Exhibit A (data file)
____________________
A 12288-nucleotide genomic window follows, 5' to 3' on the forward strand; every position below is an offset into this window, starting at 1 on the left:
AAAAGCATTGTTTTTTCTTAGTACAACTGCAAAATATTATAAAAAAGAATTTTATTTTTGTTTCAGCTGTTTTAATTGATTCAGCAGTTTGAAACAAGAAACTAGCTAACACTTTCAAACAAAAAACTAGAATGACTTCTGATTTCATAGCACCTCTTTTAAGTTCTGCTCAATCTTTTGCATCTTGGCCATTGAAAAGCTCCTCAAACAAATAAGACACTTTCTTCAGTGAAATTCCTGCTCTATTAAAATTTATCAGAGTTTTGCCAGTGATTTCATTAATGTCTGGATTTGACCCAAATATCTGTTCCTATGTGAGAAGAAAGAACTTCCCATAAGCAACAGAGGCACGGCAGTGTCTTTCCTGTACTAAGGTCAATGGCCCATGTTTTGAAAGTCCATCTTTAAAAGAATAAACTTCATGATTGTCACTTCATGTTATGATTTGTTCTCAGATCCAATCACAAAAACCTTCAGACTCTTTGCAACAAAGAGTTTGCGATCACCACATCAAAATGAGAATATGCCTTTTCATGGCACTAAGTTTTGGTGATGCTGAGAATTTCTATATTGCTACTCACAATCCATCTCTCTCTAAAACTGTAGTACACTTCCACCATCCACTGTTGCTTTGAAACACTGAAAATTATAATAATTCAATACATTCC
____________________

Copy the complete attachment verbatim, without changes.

A 12288-nucleotide genomic window follows, 5' to 3' on the forward strand; every position below is an offset into this window, starting at 1 on the left:
AAAAGCATTGTTTTTTCTTAGTACAACTGCAAAATATTATAAAAAAGAATTTTATTTTTGTTTCAGCTGTTTTAATTGATTCAGCAGTTTGAAACAAGAAACTAGCTAACACTTTCAAACAAAAAACTAGAATGACTTCTGATTTCATAGCACCTCTTTTAAGTTCTGCTCAATCTTTTGCATCTTGGCCATTGAAAAGCTCCTCAAACAAATAAGACACTTTCTTCAGTGAAATTCCTGCTCTATTAAAATTTATCAGAGTTTTGCCAGTGATTTCATTAATGTCTGGATTTGACCCAAATATCTGTTCCTATGTGAGAAGAAAGAACTTCCCATAAGCAACAGAGGCACGGCAGTGTCTTTCCTGTACTAAGGTCAATGGCCCATGTTTTGAAAGTCCATCTTTAAAAGAATAAACTTCATGATTGTCACTTCATGTTATGATTTGTTCTCAGATCCAATCACAAAAACCTTCAGACTCTTTGCAACAAAGAGTTTGCGATCACCACATCAAAATGAGAATATGCCTTTTCATGGCACTAAGTTTTGGTGATGCTGAGAATTTCTATATTGCTACTCACAATCCATCTCTCTCTAAAACTGTAGTACACTTCCACCATCCACTGTTGCTTTGAAACACTGAAAATTATAATAATTCAATACATTCC